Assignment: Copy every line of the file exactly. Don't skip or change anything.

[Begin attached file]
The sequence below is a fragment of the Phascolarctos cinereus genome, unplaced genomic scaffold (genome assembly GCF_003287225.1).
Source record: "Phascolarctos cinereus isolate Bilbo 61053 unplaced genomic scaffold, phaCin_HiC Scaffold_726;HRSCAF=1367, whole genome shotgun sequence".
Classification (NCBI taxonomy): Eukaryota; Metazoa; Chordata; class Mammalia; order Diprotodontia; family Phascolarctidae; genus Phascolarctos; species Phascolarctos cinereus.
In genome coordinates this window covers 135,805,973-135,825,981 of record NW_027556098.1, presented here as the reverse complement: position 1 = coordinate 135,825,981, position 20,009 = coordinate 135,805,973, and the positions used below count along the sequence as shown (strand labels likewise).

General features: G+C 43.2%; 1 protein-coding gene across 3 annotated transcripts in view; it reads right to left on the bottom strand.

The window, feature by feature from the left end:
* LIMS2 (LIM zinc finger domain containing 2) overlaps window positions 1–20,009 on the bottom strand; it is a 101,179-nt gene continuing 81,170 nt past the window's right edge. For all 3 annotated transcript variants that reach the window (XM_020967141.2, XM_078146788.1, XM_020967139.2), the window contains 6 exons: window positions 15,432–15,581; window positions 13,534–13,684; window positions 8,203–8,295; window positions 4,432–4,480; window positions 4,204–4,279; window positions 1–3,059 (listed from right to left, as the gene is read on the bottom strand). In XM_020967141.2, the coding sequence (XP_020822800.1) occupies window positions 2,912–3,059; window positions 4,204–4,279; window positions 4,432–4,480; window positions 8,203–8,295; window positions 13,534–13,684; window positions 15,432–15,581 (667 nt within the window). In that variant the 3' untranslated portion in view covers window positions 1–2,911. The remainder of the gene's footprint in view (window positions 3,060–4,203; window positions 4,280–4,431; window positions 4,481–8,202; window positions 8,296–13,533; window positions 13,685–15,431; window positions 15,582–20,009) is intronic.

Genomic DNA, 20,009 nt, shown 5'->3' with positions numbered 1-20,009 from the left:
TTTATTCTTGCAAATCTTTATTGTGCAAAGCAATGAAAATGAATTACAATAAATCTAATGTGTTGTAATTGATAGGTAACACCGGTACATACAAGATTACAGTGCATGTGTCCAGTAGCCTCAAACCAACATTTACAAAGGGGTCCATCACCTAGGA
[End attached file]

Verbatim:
The sequence below is a fragment of the Phascolarctos cinereus genome, unplaced genomic scaffold (genome assembly GCF_003287225.1).
Source record: "Phascolarctos cinereus isolate Bilbo 61053 unplaced genomic scaffold, phaCin_HiC Scaffold_726;HRSCAF=1367, whole genome shotgun sequence".
Classification (NCBI taxonomy): Eukaryota; Metazoa; Chordata; class Mammalia; order Diprotodontia; family Phascolarctidae; genus Phascolarctos; species Phascolarctos cinereus.
In genome coordinates this window covers 135,805,973-135,825,981 of record NW_027556098.1, presented here as the reverse complement: position 1 = coordinate 135,825,981, position 20,009 = coordinate 135,805,973, and the positions used below count along the sequence as shown (strand labels likewise).

General features: G+C 43.2%; 1 protein-coding gene across 3 annotated transcripts in view; it reads right to left on the bottom strand.

The window, feature by feature from the left end:
* LIMS2 (LIM zinc finger domain containing 2) overlaps window positions 1–20,009 on the bottom strand; it is a 101,179-nt gene continuing 81,170 nt past the window's right edge. For all 3 annotated transcript variants that reach the window (XM_020967141.2, XM_078146788.1, XM_020967139.2), the window contains 6 exons: window positions 15,432–15,581; window positions 13,534–13,684; window positions 8,203–8,295; window positions 4,432–4,480; window positions 4,204–4,279; window positions 1–3,059 (listed from right to left, as the gene is read on the bottom strand). In XM_020967141.2, the coding sequence (XP_020822800.1) occupies window positions 2,912–3,059; window positions 4,204–4,279; window positions 4,432–4,480; window positions 8,203–8,295; window positions 13,534–13,684; window positions 15,432–15,581 (667 nt within the window). In that variant the 3' untranslated portion in view covers window positions 1–2,911. The remainder of the gene's footprint in view (window positions 3,060–4,203; window positions 4,280–4,431; window positions 4,481–8,202; window positions 8,296–13,533; window positions 13,685–15,431; window positions 15,582–20,009) is intronic.

Genomic DNA, 20,009 nt, shown 5'->3' with positions numbered 1-20,009 from the left:
TTTATTCTTGCAAATCTTTATTGTGCAAAGCAATGAAAATGAATTACAATAAATCTAATGTGTTGTAATTGATAGGTAACACCGGTACATACAAGATTACAGTGCATGTGTCCAGTAGCCTCAAACCAACATTTACAAAGGGGTCCATCACCTAGGA